Methane Changes in Groundwater Unrelated to Gas Drilling and Fracking, Study Finds

barth groundwater monitoring wells fracking
Yale doctoral student, Erica Barth-Naftilan, collects pressure data at a groundwater monitoring well installed adjacent to a shale gas well pad in northeastern Pennsylvania.
While the emergence of unconventional drilling techniques for shale gas — including the process known as hydraulic fracturing — has transformed the U.S. energy landscape, concerns remain over whether these methods contaminate groundwater with methane and other chemicals and affect groundwater flow.
 
A new Yale study — which monitored groundwater before, during, and after drilling operations within the Marcellus Shale in northeastern Pennsylvania — found that methane concentrations in deep groundwater vary over time and that these variations are likely unrelated to shale gas development.
 
Past studies have examined impacts to groundwater by testing water from homes that happen to be located near active shale gas wells and then comparing water quality from homes farther from shale gas wells. In contrast, this new study is the first to repeatedly test groundwater quality throughout drilling and hydraulic fracturing operations from the same water wells close to gas well pads.  
 
Given rare access to gas well pads and the schedule of drilling operations across a 25-square-kilometer area, the research team collected water samples monthly at multiple depths from eight groundwater monitoring wells over two years. Locations of the groundwater monitoring wells were carefully selected by researchers based on the regional hydrological system.
This was an exciting study to work on because it hadn’t been done before — mostly because finding companies willing to let independent researchers monitor groundwater next to their activities is a difficult endeavor.
— Erica Barth-Naftilan, Yale School of Forestry & Environmental Studies
A formal agreement with Southwestern Energy allowed the researchers access to land near the fracking wells and information on when new wells would be drilled and hydraulically fractured. This enabled researchers to evaluate the quality of groundwater before, during, and after the installation of these gas wells — and in locations of their choosing.
 
This agreement was a unique collaboration between independent academic researchers and the natural gas industry. In years past, the U.S. Environmental Protection Agency planned similar studies but was unable to identify locations that met their criteria as well as those of industry partners.
 
“This was an exciting study to work on because it hadn’t been done before — mostly because finding companies willing to let independent researchers monitor groundwater next to their activities is a difficult endeavor,” said Erica Barth-Naftilan, a doctoral candidate at the Yale School of Forestry & Environmental Studies and lead author of the study.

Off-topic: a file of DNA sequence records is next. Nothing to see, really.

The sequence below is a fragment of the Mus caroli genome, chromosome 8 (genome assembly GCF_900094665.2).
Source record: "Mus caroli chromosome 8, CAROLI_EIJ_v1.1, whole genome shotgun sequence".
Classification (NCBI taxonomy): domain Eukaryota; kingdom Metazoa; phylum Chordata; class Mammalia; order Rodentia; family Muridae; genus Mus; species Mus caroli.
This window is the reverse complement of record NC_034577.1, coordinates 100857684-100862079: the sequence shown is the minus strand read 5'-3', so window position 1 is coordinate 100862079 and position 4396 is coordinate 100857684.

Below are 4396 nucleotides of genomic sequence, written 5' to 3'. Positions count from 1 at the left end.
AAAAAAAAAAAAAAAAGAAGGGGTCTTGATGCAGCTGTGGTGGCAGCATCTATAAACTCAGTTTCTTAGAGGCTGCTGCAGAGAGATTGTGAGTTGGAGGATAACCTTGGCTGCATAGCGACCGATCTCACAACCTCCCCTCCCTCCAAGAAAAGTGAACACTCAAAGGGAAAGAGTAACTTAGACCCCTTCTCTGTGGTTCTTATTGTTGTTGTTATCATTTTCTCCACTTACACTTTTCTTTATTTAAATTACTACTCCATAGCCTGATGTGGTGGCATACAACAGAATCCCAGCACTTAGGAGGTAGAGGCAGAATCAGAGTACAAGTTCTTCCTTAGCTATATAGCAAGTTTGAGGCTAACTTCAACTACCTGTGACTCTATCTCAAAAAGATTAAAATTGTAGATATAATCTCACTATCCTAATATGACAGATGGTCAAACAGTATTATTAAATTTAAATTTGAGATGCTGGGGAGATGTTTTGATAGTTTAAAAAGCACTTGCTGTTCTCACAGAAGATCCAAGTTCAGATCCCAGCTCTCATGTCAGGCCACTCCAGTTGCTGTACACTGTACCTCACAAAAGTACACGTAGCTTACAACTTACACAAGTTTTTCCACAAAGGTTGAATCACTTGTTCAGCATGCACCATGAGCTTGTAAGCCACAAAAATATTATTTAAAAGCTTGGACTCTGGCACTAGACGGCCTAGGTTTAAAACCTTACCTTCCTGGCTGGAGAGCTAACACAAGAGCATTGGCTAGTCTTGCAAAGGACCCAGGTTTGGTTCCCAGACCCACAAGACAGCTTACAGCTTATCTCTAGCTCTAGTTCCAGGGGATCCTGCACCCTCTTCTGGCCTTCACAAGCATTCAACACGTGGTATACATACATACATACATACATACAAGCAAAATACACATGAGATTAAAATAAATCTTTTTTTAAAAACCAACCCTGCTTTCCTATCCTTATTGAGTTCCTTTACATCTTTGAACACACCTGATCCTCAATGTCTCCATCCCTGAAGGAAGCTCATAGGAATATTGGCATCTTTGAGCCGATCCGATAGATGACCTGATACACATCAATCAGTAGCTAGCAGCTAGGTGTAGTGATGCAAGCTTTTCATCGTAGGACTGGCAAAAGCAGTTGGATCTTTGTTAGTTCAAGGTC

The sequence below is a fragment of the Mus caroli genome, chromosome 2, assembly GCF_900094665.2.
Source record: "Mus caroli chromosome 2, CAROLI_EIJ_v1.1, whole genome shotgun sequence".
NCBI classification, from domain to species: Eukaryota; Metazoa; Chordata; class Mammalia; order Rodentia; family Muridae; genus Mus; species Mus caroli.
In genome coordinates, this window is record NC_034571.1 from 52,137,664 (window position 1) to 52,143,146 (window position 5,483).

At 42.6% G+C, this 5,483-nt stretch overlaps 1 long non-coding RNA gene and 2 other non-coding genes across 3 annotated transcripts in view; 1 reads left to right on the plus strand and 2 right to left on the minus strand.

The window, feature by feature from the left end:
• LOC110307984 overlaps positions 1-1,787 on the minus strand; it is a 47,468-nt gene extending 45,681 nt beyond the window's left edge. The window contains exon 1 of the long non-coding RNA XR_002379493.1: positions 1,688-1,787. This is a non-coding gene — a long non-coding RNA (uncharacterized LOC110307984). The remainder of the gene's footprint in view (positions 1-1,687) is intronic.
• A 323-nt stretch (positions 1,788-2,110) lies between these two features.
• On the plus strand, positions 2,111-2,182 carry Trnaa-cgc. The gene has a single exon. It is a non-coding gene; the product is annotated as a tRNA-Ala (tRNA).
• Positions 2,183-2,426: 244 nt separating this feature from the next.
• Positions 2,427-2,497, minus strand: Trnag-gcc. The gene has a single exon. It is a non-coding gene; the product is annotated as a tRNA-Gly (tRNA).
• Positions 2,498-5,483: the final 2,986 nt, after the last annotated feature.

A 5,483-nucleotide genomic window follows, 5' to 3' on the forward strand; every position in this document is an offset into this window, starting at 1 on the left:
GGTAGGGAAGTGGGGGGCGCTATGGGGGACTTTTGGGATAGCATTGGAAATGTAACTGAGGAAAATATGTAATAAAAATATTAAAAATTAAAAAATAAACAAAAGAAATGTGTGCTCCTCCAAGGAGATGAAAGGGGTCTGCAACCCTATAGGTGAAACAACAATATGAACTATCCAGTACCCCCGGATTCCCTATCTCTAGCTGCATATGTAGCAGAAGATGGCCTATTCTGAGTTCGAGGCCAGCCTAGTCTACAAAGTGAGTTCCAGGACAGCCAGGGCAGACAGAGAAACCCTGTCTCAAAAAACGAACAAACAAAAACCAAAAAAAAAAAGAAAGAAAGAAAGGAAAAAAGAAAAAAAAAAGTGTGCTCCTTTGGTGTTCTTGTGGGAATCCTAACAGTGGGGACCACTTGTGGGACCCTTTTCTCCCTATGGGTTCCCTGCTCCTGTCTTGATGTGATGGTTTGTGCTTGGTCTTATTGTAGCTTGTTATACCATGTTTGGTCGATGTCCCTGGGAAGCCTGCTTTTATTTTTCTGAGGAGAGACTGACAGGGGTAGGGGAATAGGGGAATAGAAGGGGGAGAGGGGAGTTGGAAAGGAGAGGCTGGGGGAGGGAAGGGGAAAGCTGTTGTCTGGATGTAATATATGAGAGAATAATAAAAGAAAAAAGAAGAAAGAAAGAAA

While Southwestern Energy received an advance copy of the study’s findings, the formal agreement assured researchers ownership of the data, independence to interpret findings autonomously, and no restrictions on publication.

According to the study’s findings, published in the Proceedings of the National Academy of Sciences, methane concentrations increased in the deepest parts of the aquifer but were likely the result of natural variability rather than drilling.
 
The findings suggest that variability in concentration of naturally occurring methane is likely greater than believed, particularly in valley settings where saline groundwater systems interact — through natural cracks in the deep rock — with local freshwater systems, said Barth-Naftilan.
 
And while they found that water pressure close to shale gas wells dropped abruptly within hours of the start of drilling, the pressure increased back to pre-drilling levels as quickly as it declined. The study also detected a breach in one of the shale gas wells, although researchers found that it produced no lasting impacts on groundwater quality.  
 
“This opportunity to sample before, during, and after drilling and hydraulic fracturing activities has been a missing piece in our understanding,” said Barth-Naftilan. “We found that using our pressure data we can observe when they’re drilling the well and when a breach occurs, but, after two years of monitoring, we don’t see persistent changes in methane that can be linked to natural gas activities.”

The study was co-authored by James Saiers, the Clifton R. Musser Professor of Hydrology at F&ES, and Jaeeun Sohng, a research scientist at F&ES.
– Kevin Dennehy    kevin.dennehy@yale.edu    203 436-4842
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PUBLISHED: July 16, 2018
 

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